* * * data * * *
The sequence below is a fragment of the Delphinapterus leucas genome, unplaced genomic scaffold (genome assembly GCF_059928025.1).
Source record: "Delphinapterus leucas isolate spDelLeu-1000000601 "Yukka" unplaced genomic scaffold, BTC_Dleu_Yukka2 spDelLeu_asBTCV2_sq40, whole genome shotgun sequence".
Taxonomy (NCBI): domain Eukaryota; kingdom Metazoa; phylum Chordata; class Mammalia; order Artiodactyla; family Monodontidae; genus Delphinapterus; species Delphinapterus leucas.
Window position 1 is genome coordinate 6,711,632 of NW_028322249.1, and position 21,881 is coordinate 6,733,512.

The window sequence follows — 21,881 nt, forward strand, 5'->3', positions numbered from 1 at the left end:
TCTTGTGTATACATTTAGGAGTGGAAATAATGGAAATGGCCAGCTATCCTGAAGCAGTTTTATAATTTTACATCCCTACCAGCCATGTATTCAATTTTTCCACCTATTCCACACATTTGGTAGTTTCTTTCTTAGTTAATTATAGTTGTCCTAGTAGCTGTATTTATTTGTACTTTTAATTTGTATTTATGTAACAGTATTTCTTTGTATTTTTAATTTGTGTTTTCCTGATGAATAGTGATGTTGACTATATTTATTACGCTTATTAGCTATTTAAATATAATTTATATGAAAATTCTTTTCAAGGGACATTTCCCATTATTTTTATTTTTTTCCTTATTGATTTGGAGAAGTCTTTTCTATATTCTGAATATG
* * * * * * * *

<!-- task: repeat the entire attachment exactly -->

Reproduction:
The sequence below is a fragment of the Delphinapterus leucas genome, unplaced genomic scaffold (genome assembly GCF_059928025.1).
Source record: "Delphinapterus leucas isolate spDelLeu-1000000601 "Yukka" unplaced genomic scaffold, BTC_Dleu_Yukka2 spDelLeu_asBTCV2_sq40, whole genome shotgun sequence".
Taxonomy (NCBI): domain Eukaryota; kingdom Metazoa; phylum Chordata; class Mammalia; order Artiodactyla; family Monodontidae; genus Delphinapterus; species Delphinapterus leucas.
Window position 1 is genome coordinate 6,711,632 of NW_028322249.1, and position 21,881 is coordinate 6,733,512.

The window sequence follows — 21,881 nt, forward strand, 5'->3', positions numbered from 1 at the left end:
TCTTGTGTATACATTTAGGAGTGGAAATAATGGAAATGGCCAGCTATCCTGAAGCAGTTTTATAATTTTACATCCCTACCAGCCATGTATTCAATTTTTCCACCTATTCCACACATTTGGTAGTTTCTTTCTTAGTTAATTATAGTTGTCCTAGTAGCTGTATTTATTTGTACTTTTAATTTGTATTTATGTAACAGTATTTCTTTGTATTTTTAATTTGTGTTTTCCTGATGAATAGTGATGTTGACTATATTTATTACGCTTATTAGCTATTTAAATATAATTTATATGAAAATTCTTTTCAAGGGACATTTCCCATTATTTTTATTTTTTTCCTTATTGATTTGGAGAAGTCTTTTCTATATTCTGAATATG